Though this isn't my first Ross Macdonald novel, it is my first one that isn't in one in his Lew Archer series. Instead his central character is John Weather, a World War II vet returning to his hometown after over a decade's absence to find that his father has been murdered and the town controlled by a gangster working with Alonzo Sanford, the local political boss.
While the novel is definitely a product of its era, there are some passages that are uncomfortably relevant today, such as this one containing a point Weather is making to Sanford:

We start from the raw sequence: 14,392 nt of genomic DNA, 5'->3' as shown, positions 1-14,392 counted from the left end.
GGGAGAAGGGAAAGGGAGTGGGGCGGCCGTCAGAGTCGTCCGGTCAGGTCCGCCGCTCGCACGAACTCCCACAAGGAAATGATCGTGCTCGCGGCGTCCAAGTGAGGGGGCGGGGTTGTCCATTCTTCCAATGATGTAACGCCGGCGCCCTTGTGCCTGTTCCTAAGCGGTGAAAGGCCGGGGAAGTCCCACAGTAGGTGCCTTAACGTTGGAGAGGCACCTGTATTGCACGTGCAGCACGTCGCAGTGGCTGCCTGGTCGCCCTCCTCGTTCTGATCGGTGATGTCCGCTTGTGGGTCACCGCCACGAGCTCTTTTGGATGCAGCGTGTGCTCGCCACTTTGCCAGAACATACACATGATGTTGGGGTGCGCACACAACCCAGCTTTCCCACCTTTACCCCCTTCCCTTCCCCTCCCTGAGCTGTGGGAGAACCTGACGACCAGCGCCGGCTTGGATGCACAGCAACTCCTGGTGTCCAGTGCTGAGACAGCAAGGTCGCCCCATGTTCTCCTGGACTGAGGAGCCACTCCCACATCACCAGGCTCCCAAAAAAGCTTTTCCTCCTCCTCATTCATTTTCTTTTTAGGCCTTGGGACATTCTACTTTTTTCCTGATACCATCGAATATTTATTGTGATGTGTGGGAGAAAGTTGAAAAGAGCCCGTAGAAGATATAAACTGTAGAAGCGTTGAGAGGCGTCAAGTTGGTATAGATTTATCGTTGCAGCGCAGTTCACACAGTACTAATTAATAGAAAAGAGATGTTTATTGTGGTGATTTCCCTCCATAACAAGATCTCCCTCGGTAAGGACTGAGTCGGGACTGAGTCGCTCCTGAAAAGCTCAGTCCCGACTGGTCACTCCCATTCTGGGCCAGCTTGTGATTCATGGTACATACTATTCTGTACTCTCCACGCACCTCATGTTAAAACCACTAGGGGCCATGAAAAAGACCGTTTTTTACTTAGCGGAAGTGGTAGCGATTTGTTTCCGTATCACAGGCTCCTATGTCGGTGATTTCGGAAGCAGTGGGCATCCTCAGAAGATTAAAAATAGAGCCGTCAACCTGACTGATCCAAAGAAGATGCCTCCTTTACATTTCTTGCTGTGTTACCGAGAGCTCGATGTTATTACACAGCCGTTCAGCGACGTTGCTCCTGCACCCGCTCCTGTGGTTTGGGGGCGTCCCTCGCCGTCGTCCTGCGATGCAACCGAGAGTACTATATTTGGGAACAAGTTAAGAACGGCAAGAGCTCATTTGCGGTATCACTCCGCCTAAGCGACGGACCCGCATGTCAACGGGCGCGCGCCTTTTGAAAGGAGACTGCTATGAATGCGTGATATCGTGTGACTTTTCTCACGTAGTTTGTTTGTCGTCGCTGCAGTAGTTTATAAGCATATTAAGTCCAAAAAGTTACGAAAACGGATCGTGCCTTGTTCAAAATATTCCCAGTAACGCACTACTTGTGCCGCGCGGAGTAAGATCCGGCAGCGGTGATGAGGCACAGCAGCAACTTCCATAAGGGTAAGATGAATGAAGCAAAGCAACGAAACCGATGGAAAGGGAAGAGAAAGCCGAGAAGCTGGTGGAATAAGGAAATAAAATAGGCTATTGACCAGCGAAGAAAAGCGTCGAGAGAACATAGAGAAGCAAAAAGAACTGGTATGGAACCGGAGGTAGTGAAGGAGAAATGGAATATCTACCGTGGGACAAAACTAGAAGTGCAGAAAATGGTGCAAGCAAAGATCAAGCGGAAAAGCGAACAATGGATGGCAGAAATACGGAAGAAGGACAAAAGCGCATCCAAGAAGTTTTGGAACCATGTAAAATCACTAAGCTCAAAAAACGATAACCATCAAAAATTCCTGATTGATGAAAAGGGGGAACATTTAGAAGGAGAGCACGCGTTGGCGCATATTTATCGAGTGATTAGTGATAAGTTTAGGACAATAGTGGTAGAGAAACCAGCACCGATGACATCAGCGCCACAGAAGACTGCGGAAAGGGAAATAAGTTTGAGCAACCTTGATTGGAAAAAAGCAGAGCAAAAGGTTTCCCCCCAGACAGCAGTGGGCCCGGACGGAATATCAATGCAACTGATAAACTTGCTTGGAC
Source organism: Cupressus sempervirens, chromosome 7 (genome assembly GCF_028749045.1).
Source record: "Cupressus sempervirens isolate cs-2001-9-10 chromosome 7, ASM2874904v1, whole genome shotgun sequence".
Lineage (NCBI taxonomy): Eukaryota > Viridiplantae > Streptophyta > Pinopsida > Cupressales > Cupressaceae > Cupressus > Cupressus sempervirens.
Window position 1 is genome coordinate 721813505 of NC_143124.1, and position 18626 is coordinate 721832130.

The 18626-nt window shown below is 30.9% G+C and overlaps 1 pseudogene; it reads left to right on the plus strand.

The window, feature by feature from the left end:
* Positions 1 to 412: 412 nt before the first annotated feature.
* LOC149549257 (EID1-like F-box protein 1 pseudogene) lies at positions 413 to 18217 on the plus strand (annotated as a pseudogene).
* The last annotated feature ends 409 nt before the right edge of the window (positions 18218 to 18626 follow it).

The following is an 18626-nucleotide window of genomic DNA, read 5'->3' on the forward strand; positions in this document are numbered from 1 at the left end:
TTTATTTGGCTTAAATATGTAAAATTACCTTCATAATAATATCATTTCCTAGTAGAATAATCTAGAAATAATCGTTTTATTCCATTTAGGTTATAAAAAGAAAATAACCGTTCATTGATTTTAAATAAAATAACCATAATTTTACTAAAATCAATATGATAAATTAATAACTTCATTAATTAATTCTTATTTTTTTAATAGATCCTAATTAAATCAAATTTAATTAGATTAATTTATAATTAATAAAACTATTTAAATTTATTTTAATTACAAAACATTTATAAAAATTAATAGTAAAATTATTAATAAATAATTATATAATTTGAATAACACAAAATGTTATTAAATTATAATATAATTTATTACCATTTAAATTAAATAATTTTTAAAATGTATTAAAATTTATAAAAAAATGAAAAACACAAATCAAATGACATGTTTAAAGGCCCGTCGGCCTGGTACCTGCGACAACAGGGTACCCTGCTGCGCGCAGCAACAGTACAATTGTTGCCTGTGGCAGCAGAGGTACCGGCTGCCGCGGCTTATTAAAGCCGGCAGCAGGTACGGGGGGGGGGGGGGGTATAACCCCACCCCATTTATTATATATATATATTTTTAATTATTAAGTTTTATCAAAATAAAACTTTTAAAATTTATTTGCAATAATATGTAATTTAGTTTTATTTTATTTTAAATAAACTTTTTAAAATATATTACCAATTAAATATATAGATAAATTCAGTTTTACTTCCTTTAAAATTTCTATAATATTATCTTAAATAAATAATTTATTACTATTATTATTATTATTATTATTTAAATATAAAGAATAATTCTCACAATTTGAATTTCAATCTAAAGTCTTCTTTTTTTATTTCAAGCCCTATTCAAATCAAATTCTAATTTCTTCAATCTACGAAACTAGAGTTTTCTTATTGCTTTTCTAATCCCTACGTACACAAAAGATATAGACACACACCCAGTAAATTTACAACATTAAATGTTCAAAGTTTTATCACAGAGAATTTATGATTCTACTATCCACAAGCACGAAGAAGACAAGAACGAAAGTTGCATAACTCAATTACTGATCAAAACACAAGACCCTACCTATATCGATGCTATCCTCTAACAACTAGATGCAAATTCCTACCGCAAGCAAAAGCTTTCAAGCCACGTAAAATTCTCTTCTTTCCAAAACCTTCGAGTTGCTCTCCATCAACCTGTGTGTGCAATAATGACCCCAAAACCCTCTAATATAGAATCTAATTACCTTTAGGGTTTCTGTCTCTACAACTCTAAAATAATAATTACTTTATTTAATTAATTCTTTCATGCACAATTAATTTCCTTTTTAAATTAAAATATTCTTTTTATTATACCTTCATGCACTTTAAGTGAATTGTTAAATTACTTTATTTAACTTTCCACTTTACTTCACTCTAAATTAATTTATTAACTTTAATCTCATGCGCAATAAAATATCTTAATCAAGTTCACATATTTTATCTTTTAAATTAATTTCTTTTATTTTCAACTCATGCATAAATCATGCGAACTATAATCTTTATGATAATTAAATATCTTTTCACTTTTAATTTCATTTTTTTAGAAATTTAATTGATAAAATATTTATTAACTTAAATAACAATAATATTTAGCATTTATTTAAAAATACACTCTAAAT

"The trouble is that corruption isn't something you can have a little of. It's like cancer; inject it into a political organism and it's bound to spread. It's almost an axiom that power that has been taken out of the hands of the people is bound to grow progressively more corrupt."
Observations like that are just one reason why I keep turning to Macdonald's novels.